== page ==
(Note the — unremarkable — truncation of Manhattan cocktail to the count noun Manhattan.)

However, Wikipedia’s speculations are not necessarily dependable (since they are accumulations of speculations from different sources). The OED doesn’t speculate on the source of the cocktail name, but it does have some dating; OED3 (Sept. 2000) gets it back to 1882, in the Olean NY Democrat:

It is but a short time ago that a mixture of whiskey, vermouth and bitters came into vogue. It went under various names — Manhattan cocktail, Turf Club cocktail, and Jockey Club cocktail.

(This quotation raises the possibility that the name Manhattan cocktail was chosen not because of some connection to Manhattan, but simply because it was seen as classy, especially in places Upstate, like Olean.)

The Wikipedia article mentions other cocktails named after boroughs of New York City; these are listed in a Cocktail Buzz page, here. Presumably, it all started with the Manhattan, and then inventive mixologists ran with the idea. In brief:

the Manhattan Cocktail: whiskey-based

the Bronx Cocktail: gin-based, with orange juice and orange bitters

the Brooklyn Cocktail: whiskey-based (as above)

the Queens Cocktail: gin-based, with pineapple juice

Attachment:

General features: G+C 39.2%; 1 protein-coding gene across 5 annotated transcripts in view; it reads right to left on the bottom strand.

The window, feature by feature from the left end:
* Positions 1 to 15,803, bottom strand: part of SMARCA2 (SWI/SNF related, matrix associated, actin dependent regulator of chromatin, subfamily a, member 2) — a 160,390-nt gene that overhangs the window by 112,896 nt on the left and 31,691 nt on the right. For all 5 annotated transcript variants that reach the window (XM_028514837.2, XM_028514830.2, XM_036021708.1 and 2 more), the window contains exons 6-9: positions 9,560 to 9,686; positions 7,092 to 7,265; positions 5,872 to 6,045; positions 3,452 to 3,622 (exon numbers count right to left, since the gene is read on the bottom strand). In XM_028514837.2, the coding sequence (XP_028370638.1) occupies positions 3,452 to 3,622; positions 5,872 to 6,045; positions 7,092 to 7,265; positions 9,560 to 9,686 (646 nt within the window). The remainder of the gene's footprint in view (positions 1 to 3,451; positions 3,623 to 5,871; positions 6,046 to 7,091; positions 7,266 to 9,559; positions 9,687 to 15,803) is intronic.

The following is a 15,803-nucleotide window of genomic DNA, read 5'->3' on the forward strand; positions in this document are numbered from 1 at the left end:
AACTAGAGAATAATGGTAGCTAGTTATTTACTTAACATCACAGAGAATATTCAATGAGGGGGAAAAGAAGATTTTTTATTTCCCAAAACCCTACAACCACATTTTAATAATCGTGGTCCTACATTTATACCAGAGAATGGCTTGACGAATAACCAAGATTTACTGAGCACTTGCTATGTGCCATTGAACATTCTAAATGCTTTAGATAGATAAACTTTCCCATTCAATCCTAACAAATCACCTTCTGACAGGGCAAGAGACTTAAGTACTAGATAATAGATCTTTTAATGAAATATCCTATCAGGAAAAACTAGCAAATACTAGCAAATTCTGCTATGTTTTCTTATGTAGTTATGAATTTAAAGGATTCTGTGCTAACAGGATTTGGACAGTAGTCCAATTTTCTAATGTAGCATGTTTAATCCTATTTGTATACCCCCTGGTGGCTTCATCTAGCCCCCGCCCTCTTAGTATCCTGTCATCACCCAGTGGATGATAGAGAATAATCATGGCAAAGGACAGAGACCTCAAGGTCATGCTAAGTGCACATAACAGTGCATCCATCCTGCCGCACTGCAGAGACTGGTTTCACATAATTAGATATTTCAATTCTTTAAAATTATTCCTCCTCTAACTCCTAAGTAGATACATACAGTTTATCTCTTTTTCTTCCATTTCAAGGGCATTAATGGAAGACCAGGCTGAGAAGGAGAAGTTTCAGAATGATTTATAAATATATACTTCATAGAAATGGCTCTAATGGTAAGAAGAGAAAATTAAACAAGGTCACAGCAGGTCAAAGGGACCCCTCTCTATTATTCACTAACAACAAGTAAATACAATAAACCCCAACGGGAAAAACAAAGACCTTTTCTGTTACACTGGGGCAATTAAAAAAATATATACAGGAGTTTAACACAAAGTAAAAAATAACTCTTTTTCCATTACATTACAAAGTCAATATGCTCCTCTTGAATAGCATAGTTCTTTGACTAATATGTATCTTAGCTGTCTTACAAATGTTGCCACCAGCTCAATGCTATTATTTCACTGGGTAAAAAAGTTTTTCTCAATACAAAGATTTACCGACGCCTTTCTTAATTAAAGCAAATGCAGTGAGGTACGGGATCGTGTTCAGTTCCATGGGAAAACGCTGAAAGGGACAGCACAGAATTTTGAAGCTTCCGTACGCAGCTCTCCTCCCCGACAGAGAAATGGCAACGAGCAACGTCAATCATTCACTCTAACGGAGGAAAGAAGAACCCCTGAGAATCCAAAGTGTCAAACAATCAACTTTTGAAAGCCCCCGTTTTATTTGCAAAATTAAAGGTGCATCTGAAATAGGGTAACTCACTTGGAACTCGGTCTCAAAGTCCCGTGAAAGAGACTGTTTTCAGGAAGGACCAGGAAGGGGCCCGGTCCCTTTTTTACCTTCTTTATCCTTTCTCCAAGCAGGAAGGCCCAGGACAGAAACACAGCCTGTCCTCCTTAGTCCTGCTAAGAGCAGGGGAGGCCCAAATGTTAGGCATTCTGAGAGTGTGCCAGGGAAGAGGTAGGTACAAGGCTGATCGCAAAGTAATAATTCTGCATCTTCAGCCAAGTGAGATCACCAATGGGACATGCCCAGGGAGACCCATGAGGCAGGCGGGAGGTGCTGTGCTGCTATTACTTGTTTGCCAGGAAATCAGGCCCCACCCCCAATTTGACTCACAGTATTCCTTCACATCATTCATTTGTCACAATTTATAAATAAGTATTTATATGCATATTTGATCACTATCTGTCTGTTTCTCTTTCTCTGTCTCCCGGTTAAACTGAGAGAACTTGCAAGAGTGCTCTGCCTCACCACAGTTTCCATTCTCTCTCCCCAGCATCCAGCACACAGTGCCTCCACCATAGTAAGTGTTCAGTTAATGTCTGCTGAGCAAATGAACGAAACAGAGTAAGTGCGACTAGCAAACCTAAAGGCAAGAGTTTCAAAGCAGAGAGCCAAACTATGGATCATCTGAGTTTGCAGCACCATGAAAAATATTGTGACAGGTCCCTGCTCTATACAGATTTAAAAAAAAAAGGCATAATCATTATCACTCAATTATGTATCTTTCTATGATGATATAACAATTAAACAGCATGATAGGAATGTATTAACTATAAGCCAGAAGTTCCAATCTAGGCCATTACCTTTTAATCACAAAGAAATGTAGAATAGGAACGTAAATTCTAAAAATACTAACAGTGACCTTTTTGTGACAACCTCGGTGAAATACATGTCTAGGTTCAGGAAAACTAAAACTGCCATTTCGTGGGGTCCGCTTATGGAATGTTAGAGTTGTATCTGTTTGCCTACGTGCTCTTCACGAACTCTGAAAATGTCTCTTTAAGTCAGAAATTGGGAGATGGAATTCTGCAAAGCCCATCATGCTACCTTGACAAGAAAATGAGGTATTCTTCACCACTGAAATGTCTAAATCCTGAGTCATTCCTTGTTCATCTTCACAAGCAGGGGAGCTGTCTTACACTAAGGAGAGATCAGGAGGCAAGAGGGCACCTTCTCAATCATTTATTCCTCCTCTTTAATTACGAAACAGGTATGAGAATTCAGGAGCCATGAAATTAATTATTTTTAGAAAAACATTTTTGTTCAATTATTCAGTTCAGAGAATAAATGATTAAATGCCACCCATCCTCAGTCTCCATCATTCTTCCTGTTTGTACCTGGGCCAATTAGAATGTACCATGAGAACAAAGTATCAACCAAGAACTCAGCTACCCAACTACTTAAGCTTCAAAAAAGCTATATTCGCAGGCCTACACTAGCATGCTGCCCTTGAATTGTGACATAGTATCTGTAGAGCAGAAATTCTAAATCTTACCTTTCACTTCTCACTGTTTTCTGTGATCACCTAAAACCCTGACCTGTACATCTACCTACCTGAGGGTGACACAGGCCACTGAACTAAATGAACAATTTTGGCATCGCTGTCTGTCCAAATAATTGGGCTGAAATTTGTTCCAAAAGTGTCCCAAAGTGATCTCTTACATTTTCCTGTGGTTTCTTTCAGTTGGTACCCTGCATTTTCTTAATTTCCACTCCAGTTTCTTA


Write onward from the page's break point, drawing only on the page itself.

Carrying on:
the Staten Island Ferry: rum-based, with pineapple juice

The piece of pie in the cartoon. Back to the Bizarro. As I’ve mentioned on this blog before, Don Piraro sprinkles a number of symbols through his cartoons, and notes the number just above his signature — 3 in this case: the eyeball in the cocktail glass in the foreground, the stylized rabbit in the photo on the wall, and that piece of pie. Normally, the symbols are inconspicuous, easy for most people to miss. But the pie is right there in an attentional center of the drawing. I have no idea what this means, if anything. (Maybe Godzilla is a pie fanatic.)

5 Responses to “Godzilla’s Manhattan”

  1. Larry Schourup Says:

    The eyeball in the cocktail glass could suggest a play on eyeball/highball (though the glass is the wrong shape for a highball). And, if so, and Piraro is messing with initial consonants, then the pie on the stool could be a play on pie stool/high stool. No idea what to make of the rabbit.

  2. Larry Schourup Says:

    Ah! Since the other two involve h (highstool/highball), the rabbit must be a hare, and would be there to suggest, “Hare’s looking at you!” (which the hare does seem to be doing). A toast, therefore appropriate to the setting.

  3. Larry Schourup Says:

    Or rather, a pun playing on a famous toast.

    • arnold zwicky Says:

      All very ingenious. Really ingenious. Of course, Piraro’s set of symbols has been going on for many years. But you knew that.

      The right response is, I guess, quiet applause and a big giggle.

  4. Dennis Preston Says:

    Or a reference to the joke version of “Jealousy” called “Leprosy,” one line of which went “There goes my eyeball, into my highball.”